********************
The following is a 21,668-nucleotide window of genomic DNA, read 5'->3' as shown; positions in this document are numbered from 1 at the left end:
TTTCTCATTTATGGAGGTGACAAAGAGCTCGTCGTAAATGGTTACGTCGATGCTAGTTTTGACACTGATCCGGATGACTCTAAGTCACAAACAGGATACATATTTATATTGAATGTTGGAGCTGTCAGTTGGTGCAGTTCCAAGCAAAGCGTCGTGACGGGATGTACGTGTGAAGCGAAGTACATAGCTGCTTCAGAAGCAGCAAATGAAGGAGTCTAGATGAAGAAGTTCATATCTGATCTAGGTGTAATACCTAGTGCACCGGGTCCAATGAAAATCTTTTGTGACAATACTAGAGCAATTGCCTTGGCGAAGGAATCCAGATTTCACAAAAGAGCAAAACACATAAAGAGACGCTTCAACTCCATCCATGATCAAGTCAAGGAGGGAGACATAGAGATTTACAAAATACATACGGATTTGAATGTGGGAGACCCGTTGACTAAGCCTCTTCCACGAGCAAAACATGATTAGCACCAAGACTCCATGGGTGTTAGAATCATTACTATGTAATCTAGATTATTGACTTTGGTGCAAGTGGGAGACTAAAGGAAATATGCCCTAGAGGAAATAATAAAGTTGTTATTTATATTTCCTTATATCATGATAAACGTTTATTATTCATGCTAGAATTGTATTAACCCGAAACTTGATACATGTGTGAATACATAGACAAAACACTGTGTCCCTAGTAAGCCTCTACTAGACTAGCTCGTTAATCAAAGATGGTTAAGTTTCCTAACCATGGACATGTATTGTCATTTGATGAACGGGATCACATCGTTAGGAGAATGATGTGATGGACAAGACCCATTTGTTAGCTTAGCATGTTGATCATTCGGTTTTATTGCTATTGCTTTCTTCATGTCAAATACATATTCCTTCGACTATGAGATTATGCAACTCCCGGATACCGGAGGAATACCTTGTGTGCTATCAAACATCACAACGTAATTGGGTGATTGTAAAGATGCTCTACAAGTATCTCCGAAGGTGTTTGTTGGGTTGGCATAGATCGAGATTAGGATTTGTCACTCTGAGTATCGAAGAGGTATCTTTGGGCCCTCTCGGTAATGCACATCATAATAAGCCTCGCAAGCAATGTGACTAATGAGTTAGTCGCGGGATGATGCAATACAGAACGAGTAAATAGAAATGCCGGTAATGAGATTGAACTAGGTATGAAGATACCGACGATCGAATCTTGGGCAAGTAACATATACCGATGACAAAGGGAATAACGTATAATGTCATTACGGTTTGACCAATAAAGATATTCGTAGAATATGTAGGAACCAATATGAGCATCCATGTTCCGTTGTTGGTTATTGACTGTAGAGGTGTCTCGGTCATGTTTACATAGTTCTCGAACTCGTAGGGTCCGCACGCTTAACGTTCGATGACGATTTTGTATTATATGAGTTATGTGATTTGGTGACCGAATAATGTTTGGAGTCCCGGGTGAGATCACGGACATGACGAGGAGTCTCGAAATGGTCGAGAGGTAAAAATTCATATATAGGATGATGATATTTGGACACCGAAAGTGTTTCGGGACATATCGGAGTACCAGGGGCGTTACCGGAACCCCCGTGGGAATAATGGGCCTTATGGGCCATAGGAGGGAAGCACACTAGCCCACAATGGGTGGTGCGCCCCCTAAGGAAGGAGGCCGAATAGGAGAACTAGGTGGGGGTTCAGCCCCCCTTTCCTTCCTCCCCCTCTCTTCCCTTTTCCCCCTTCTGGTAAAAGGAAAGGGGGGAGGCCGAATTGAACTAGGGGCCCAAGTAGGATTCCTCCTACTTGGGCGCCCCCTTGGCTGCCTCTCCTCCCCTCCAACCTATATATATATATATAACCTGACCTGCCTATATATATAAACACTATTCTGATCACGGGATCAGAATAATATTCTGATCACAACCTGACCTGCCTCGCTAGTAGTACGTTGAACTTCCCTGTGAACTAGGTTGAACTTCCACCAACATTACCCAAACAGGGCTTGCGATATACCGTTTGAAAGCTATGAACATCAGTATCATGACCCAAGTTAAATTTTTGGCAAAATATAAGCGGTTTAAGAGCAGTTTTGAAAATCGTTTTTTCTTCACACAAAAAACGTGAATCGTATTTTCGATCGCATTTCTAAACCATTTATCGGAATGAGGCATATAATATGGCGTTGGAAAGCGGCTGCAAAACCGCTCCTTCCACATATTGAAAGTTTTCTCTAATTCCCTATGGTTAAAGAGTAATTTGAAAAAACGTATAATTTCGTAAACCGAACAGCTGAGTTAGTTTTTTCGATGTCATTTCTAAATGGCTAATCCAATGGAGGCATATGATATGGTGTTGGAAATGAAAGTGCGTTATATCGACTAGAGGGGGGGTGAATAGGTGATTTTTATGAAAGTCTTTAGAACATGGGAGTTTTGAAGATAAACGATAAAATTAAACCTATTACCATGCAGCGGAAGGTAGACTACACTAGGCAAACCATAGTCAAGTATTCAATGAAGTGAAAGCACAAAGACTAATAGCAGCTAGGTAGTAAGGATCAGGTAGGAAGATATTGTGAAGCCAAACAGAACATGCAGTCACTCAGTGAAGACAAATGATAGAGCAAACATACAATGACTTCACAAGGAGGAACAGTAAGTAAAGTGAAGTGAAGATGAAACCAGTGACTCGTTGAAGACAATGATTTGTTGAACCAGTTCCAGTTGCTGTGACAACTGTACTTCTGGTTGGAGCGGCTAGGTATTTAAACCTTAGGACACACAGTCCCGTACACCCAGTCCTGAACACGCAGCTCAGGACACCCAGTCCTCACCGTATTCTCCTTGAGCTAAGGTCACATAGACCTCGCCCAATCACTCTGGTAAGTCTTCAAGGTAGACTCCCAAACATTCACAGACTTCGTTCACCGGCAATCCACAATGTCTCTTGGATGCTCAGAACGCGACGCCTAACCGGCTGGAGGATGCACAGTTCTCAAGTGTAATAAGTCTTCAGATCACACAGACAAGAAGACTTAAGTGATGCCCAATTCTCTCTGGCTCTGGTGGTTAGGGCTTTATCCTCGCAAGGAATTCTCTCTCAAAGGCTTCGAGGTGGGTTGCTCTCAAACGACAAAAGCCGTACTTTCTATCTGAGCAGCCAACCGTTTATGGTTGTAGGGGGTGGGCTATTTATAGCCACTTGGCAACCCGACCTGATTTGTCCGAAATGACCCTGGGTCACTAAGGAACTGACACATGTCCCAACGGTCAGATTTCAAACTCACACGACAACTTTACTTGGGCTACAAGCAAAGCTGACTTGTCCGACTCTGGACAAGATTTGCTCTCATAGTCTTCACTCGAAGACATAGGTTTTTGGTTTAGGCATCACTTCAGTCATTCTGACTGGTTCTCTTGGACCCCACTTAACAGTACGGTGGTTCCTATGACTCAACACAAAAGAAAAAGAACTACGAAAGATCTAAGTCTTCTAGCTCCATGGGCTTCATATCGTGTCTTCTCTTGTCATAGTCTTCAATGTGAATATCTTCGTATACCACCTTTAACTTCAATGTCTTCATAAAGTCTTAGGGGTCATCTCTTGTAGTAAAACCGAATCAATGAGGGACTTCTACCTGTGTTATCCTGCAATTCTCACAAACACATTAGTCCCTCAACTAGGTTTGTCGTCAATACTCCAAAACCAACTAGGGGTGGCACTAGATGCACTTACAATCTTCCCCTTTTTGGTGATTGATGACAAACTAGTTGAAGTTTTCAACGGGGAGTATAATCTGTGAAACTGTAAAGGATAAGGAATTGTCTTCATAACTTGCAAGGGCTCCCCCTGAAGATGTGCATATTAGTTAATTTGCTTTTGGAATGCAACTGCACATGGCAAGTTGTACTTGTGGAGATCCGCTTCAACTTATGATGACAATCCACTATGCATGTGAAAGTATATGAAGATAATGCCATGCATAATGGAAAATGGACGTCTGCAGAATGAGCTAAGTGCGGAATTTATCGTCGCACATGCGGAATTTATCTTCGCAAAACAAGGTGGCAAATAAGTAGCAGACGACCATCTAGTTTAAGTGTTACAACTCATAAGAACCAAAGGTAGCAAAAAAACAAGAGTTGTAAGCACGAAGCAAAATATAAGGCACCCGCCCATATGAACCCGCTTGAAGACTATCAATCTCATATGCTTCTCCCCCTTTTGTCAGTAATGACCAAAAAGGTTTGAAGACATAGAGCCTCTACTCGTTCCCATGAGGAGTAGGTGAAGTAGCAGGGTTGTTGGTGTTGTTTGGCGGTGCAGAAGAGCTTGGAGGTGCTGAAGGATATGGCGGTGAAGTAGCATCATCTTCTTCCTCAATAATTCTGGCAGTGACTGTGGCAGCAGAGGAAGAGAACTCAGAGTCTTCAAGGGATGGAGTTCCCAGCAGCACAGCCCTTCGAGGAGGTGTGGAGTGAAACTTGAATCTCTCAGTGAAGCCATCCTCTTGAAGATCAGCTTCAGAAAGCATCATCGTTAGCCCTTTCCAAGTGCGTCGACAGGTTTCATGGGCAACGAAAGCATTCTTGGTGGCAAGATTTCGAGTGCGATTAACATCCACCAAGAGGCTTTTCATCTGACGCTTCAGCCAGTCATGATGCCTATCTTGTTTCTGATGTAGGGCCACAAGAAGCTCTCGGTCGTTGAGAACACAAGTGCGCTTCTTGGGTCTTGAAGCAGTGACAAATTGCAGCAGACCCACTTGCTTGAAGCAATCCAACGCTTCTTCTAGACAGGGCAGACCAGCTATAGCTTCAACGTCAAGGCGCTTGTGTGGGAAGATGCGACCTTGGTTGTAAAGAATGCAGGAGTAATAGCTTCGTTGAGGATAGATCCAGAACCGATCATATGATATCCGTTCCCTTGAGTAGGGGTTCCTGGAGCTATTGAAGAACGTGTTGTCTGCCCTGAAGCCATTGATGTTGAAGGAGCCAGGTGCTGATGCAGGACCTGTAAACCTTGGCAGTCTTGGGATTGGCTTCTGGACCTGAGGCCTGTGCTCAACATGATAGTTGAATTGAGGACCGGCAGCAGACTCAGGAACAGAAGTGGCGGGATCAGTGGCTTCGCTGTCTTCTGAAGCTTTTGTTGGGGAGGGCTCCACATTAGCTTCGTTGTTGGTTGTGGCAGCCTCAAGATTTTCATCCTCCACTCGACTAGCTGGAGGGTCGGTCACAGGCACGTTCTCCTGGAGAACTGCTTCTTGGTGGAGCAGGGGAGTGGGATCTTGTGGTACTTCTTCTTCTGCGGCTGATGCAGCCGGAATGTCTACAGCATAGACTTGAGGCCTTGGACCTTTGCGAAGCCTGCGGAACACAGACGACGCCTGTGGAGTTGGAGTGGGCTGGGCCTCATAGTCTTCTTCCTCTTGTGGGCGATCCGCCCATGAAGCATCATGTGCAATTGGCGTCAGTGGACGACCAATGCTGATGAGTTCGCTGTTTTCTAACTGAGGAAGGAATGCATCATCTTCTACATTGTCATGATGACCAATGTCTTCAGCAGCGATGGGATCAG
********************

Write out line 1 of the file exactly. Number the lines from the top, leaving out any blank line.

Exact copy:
The following is a 21,668-nucleotide window of genomic DNA, read 5'->3' as shown; positions in this document are numbered from 1 at the left end: